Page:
There are a number of publicly displayed car collections scattered around Arkansas that might be of interest to the casual tourist and the automobile enthusiast alike. The best known of these collections is the Museum of Automoblies on Mount Petit Jean right next door to Petit Jean State Park. Pictured right is one of its most popular exhibits, former Governor Bill Clinton's blue flake Ford Mustang. Standing next to the Neckmobile is a life-sized cardboard likeness of Slick Willy himself. Displayed on the other side of the car is the Clinton Mustang Memorial T-shirt, exact copies of which are on sale in the gift shop.
When Mr. Clinton moved to Washington he left the Neckmobile in the care of the Museum of Automobiles, which is the property of another former governor, Winthrop Rockefeller. Win Rockefeller, grandson of superwealthy Standard Oil tycoon John D. Rockefeller and brother of former New York Governor Nelson Rockefeller, bought a ranch in Arkansas and ran for governor. He served one term. New York voters should think about that when they call Hillary a carpetbagger. I'm not saying whether I think she should be a senator or not, just pointing out that once upon a time the shoe was on the other foot.
Here's the rarest auto in the permanent collection. It's the Climber, the only automobile ever to be manufactured in Arkansas. The Climber Motorcar Corporation was organized by three Little Rock businessmen in 1919. The idea was to build a car that could handle the widely varied road conditions in Arkansas, a car that could drive well on pavement as well as on unimproved roads, one rugged frame with a gearbox that could handle the Ozarks as well as the long flat stretches of delta road.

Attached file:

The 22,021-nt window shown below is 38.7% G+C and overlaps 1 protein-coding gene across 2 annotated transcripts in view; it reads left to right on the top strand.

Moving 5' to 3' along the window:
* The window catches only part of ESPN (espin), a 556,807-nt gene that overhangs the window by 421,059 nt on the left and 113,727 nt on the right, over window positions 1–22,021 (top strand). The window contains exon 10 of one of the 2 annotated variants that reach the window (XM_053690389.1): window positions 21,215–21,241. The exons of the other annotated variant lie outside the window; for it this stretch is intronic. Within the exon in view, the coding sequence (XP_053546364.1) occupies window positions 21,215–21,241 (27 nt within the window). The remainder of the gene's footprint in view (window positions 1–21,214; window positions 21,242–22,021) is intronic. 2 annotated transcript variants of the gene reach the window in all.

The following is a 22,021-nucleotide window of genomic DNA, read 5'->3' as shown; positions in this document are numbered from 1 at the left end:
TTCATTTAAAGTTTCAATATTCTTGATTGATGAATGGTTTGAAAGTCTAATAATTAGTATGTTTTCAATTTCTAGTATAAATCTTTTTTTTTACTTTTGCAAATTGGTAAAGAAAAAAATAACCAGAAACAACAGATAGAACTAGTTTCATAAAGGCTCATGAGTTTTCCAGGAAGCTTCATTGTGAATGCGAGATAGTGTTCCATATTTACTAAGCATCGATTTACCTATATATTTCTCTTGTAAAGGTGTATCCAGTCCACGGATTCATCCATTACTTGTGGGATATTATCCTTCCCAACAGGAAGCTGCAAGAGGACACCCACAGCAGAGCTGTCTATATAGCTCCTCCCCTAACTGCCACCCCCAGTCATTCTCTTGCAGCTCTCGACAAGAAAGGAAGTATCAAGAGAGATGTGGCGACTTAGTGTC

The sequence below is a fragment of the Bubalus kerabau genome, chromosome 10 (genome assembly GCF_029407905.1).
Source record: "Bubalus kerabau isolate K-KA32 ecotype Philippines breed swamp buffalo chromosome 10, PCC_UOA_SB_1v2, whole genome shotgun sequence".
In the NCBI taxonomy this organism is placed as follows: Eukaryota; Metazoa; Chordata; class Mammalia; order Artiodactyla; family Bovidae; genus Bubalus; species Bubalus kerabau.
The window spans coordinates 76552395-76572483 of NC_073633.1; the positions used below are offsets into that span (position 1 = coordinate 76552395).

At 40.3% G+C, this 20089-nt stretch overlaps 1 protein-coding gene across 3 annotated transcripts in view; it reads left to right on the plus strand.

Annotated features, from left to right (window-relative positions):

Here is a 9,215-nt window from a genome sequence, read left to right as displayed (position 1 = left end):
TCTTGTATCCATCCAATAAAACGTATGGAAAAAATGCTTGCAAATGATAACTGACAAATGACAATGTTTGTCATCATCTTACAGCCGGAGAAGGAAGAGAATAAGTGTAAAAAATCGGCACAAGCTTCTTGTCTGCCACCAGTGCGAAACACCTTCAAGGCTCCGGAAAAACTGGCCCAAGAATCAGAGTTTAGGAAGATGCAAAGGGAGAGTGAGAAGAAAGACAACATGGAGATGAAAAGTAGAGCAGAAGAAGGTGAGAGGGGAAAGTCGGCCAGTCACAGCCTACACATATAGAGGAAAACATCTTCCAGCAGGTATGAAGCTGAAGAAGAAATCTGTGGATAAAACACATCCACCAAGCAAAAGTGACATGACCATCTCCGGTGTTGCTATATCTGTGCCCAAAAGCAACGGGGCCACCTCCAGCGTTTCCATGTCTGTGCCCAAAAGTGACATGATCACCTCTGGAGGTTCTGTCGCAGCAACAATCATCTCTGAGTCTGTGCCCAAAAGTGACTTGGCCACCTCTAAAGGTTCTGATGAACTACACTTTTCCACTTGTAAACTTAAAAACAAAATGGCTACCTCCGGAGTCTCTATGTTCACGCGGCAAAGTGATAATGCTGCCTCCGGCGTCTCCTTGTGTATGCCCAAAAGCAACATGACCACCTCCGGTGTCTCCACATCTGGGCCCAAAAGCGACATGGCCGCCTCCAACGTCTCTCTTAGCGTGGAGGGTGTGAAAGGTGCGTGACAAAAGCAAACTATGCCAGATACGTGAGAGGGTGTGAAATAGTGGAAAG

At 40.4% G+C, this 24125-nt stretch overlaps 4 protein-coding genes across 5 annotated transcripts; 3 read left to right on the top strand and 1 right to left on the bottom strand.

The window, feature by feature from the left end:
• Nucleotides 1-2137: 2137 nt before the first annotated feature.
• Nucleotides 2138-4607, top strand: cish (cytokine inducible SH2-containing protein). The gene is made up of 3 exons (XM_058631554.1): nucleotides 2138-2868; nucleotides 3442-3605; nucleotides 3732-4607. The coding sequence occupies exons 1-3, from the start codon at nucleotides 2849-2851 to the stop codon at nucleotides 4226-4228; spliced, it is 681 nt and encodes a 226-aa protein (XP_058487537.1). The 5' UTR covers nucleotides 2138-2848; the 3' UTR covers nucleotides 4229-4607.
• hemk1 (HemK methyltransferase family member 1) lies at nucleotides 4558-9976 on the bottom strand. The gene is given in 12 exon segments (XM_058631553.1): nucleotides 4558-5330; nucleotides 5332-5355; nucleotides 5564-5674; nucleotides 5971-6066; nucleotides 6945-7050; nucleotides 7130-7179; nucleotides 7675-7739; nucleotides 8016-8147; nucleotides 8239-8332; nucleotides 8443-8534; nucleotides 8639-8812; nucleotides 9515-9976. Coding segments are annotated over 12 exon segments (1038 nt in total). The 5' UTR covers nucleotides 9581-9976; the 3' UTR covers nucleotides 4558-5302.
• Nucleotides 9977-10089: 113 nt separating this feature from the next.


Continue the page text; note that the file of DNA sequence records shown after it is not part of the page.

According to the stories that accompany the display, the three partners hired an engineer from Detroit to design and build their car. Unable to acquire all the finished parts he needed, he had to fabricate some components on site. I'm not exactly sure what that meant, but I assume it went something like he could buy the engines except for the crankshafts. Something like that. Anyway, the parts he manufactured to complete the cars did not work as well in the cars as did original equipment. There was also a falling out and two of the partners jumped ship and after four years they had delivered fewer than a hundred cars and the Climber Motorcar Corporation was in recievership.
The plant was sold to two guys who formed the New Climber Company, but they were just a salvage team. They assembled as many Climbers as they could, about 200, from the parts that were on hand and then closed down the factory for good. Of the estimated 275 Climbers produced, this is one of only two known survivors. If you want to see the other one, you've got to go way over to the other side of the room. Yup. Here it is, the only OTHER surviving Climber. Don't get your hopes up. I think they're both males.
The Museum of Automobiles is on highway 154 on top of Petit Jean Mountain between Morrilton and Russellville.
Hardy is on highway 63 just sixteen miles south of the Missouri border at Mammoth Spring. There are two exhibits that auto buffs might find worth a stop. One is the jeep exhibit at the Veterans Military Museum. They've got eight or ten restored WWII and Korean War era jeeps on display (Willys, yes, but sorry, no Bantam). I don't recommend this museum for those with a Martha Stewart sensibility. They've got lots of interesting artifacts, but the museum itself is pretty much an open-to-the-public warehouse where north Arkansas veterans collectively store their military memorabilia.
A stone's throw from the Veterans Military Museum is the Good Old Time Vintage Motorcar Museum, the name of which might mislead. While there are a number of flivvers and tin lizzies to look at, the Good Old Time Vintage Motorcar Museum has a lot of motorized monster meat like this 1981 DeLorean. And that yellow thing pictured here on the right. I don't know what it is, but it's breaking the speed limit just sitting there. Looks loud, too.
The red doodle bug on the right is a 1958 BMW Isetta. The accompanying sign says this is the same car Steve Urkel drives. I don't know who that is. The museum also has a Bowden Spacelander. Sorry I don't have a good picture of it, but it's a futuristic art-deco all-fiberglass bicycle from the 1920's. Very cool. Very rare.